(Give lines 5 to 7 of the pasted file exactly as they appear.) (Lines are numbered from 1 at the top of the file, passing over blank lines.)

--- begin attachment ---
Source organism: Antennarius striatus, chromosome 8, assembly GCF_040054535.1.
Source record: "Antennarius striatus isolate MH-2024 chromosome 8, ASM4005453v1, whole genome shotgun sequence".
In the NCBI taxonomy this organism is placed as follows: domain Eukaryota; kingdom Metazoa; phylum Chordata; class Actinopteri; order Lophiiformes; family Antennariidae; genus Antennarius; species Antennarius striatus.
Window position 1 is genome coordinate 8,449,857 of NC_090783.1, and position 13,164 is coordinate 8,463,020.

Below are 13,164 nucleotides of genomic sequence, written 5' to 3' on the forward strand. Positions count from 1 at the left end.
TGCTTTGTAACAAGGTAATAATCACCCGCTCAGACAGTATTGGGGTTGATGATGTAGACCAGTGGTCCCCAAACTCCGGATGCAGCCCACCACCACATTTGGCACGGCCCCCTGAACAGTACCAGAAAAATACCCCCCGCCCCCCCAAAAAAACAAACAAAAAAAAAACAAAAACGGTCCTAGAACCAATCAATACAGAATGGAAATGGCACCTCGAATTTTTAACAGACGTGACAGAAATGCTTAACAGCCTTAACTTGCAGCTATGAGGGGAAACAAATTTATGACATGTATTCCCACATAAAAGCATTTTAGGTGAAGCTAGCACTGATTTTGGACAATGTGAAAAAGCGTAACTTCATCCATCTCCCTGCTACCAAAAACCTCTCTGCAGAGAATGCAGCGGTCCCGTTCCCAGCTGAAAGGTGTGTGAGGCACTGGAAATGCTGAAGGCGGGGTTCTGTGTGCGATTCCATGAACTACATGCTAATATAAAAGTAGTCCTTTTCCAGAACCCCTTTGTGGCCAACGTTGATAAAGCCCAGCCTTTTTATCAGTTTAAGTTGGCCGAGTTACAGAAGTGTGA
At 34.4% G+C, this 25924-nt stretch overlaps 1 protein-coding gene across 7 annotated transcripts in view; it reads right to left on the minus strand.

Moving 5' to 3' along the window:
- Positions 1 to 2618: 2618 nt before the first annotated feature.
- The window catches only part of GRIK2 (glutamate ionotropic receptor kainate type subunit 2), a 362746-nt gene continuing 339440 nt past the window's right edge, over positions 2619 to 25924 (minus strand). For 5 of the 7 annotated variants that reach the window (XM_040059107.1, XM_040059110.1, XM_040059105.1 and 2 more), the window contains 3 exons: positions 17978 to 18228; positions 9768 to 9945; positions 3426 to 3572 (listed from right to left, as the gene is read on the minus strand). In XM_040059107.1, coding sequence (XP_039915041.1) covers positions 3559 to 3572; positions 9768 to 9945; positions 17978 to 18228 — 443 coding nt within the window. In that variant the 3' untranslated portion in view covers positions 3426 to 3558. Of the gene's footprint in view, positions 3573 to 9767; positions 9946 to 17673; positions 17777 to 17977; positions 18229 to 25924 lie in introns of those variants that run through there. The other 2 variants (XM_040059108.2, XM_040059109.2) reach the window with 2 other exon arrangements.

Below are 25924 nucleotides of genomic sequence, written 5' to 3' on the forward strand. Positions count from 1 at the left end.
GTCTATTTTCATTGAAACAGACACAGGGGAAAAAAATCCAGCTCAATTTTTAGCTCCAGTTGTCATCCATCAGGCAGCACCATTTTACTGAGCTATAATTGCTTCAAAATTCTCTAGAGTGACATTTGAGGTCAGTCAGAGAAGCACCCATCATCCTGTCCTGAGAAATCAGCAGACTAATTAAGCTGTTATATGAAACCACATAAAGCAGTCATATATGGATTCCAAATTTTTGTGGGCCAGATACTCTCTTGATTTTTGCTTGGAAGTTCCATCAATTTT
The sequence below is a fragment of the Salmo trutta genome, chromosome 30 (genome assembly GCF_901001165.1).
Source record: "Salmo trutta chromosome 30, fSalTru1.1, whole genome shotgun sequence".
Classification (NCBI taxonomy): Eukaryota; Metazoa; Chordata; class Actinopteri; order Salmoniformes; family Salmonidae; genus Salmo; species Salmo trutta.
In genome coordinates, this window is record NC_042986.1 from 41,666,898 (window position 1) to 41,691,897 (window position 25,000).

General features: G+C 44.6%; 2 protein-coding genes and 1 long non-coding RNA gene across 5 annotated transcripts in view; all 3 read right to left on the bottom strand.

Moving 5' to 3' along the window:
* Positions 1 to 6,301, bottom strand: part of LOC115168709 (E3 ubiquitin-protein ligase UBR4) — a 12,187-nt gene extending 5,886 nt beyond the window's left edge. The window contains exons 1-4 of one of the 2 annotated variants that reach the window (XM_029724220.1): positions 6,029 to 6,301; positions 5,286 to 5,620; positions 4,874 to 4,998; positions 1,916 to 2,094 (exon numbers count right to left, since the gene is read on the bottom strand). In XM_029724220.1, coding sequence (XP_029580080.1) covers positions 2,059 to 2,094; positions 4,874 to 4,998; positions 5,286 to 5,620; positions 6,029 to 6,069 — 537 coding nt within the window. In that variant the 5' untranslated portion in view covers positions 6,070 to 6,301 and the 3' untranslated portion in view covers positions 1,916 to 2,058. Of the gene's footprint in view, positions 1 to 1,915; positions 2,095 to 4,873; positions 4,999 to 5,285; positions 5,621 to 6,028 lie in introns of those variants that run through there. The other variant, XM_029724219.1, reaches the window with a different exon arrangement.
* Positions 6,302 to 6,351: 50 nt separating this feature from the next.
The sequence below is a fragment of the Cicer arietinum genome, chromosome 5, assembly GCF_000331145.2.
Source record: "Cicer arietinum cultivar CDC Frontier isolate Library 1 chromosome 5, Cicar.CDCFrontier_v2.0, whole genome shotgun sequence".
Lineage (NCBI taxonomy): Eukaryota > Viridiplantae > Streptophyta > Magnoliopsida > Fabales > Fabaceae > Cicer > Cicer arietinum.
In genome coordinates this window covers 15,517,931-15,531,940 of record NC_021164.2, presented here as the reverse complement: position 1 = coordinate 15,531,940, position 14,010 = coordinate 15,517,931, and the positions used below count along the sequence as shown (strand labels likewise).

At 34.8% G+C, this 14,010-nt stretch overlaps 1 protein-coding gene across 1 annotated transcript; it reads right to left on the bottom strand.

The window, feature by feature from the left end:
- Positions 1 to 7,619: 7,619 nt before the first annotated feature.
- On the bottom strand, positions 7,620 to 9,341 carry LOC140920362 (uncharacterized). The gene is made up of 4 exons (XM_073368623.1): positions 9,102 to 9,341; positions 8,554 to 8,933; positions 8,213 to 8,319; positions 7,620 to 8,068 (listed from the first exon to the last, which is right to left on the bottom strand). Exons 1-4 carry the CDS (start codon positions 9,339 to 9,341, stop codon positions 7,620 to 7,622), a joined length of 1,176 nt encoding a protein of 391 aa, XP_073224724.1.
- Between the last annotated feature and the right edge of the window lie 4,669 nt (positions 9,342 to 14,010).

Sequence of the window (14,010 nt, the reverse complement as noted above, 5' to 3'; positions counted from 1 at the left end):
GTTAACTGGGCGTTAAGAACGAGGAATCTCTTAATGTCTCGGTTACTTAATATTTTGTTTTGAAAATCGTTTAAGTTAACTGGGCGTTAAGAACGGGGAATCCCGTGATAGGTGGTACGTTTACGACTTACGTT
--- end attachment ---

Below are 13,164 nucleotides of genomic sequence, written 5' to 3' on the forward strand. Positions count from 1 at the left end.
TGCTTTGTAACAAGGTAATAATCACCCGCTCAGACAGTATTGGGGTTGATGATGTAGACCAGTGGTCCCCAAACTCCGGATGCAGCCCACCACCACATTTGGCACGGCCCCCTGAACAGTACCAGAAAAATACCCCCCGCCCCCCCAAAAAAACAAACAAAAAAAAAACAAAAACGGTCCTAGAACCAATCAATACAGAATGGAAATGGCACCTCGAATTTTTAACAGACGTGACAGAAATGCTTAACAGCCTTAACTTGCAGCTATGAGGGGAAACAAATTTATGACATGTATTCCCACATAAAAGCATTTTAGGTGAAGCTAGCACTGATTTTGGACAATGTGAAAAAGCGTAACTTCATCCATCTCCCTGCTACCAAAAACCTCTCTGCAGAGAATGCAGCGGTCCCGTTCCCAGCTGAAAGGTGTGTGAGGCACTGGAAATGCTGAAGGCGGGGTTCTGTGTGCGATTCCATGAACTACATGCTAATATAAAAGTAGTCCTTTTCCAGAACCCCTTTGTGGCCAACGTTGATAAAGCCCAGCCTTTTTATCAGTTTAAGTTGGCCGAGTTACAGAAGTGTGA
At 34.4% G+C, this 25924-nt stretch overlaps 1 protein-coding gene across 7 annotated transcripts in view; it reads right to left on the minus strand.